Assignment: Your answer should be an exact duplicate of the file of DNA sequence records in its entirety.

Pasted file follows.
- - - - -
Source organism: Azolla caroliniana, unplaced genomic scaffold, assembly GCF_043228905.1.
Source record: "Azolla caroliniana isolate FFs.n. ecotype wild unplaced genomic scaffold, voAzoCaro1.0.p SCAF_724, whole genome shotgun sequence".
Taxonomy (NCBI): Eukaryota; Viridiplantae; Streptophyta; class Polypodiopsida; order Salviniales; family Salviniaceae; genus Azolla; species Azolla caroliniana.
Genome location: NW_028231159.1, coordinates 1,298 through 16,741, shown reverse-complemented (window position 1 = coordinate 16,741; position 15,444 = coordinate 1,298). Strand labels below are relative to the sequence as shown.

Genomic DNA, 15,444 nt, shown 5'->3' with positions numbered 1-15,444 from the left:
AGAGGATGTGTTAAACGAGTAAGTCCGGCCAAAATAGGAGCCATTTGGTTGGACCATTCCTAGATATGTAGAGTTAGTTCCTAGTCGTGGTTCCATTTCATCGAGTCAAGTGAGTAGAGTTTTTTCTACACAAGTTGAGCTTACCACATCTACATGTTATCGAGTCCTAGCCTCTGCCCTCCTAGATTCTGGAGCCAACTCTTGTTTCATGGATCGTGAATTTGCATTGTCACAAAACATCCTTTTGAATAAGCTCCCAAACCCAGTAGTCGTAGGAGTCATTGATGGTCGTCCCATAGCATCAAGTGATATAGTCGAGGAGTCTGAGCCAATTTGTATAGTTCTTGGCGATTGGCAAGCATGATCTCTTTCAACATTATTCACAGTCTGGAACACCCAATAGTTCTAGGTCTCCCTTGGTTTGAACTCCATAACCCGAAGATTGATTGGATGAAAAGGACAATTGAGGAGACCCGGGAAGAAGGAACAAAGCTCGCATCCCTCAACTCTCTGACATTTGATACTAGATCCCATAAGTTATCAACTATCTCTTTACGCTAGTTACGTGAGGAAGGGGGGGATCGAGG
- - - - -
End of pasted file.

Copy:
Source organism: Azolla caroliniana, unplaced genomic scaffold, assembly GCF_043228905.1.
Source record: "Azolla caroliniana isolate FFs.n. ecotype wild unplaced genomic scaffold, voAzoCaro1.0.p SCAF_724, whole genome shotgun sequence".
Taxonomy (NCBI): Eukaryota; Viridiplantae; Streptophyta; class Polypodiopsida; order Salviniales; family Salviniaceae; genus Azolla; species Azolla caroliniana.
Genome location: NW_028231159.1, coordinates 1,298 through 16,741, shown reverse-complemented (window position 1 = coordinate 16,741; position 15,444 = coordinate 1,298). Strand labels below are relative to the sequence as shown.

Genomic DNA, 15,444 nt, shown 5'->3' with positions numbered 1-15,444 from the left:
AGAGGATGTGTTAAACGAGTAAGTCCGGCCAAAATAGGAGCCATTTGGTTGGACCATTCCTAGATATGTAGAGTTAGTTCCTAGTCGTGGTTCCATTTCATCGAGTCAAGTGAGTAGAGTTTTTTCTACACAAGTTGAGCTTACCACATCTACATGTTATCGAGTCCTAGCCTCTGCCCTCCTAGATTCTGGAGCCAACTCTTGTTTCATGGATCGTGAATTTGCATTGTCACAAAACATCCTTTTGAATAAGCTCCCAAACCCAGTAGTCGTAGGAGTCATTGATGGTCGTCCCATAGCATCAAGTGATATAGTCGAGGAGTCTGAGCCAATTTGTATAGTTCTTGGCGATTGGCAAGCATGATCTCTTTCAACATTATTCACAGTCTGGAACACCCAATAGTTCTAGGTCTCCCTTGGTTTGAACTCCATAACCCGAAGATTGATTGGATGAAAAGGACAATTGAGGAGACCCGGGAAGAAGGAACAAAGCTCGCATCCCTCAACTCTCTGACATTTGATACTAGATCCCATAAGTTATCAACTATCTCTTTACGCTAGTTACGTGAGGAAGGGGGGGATCGAGG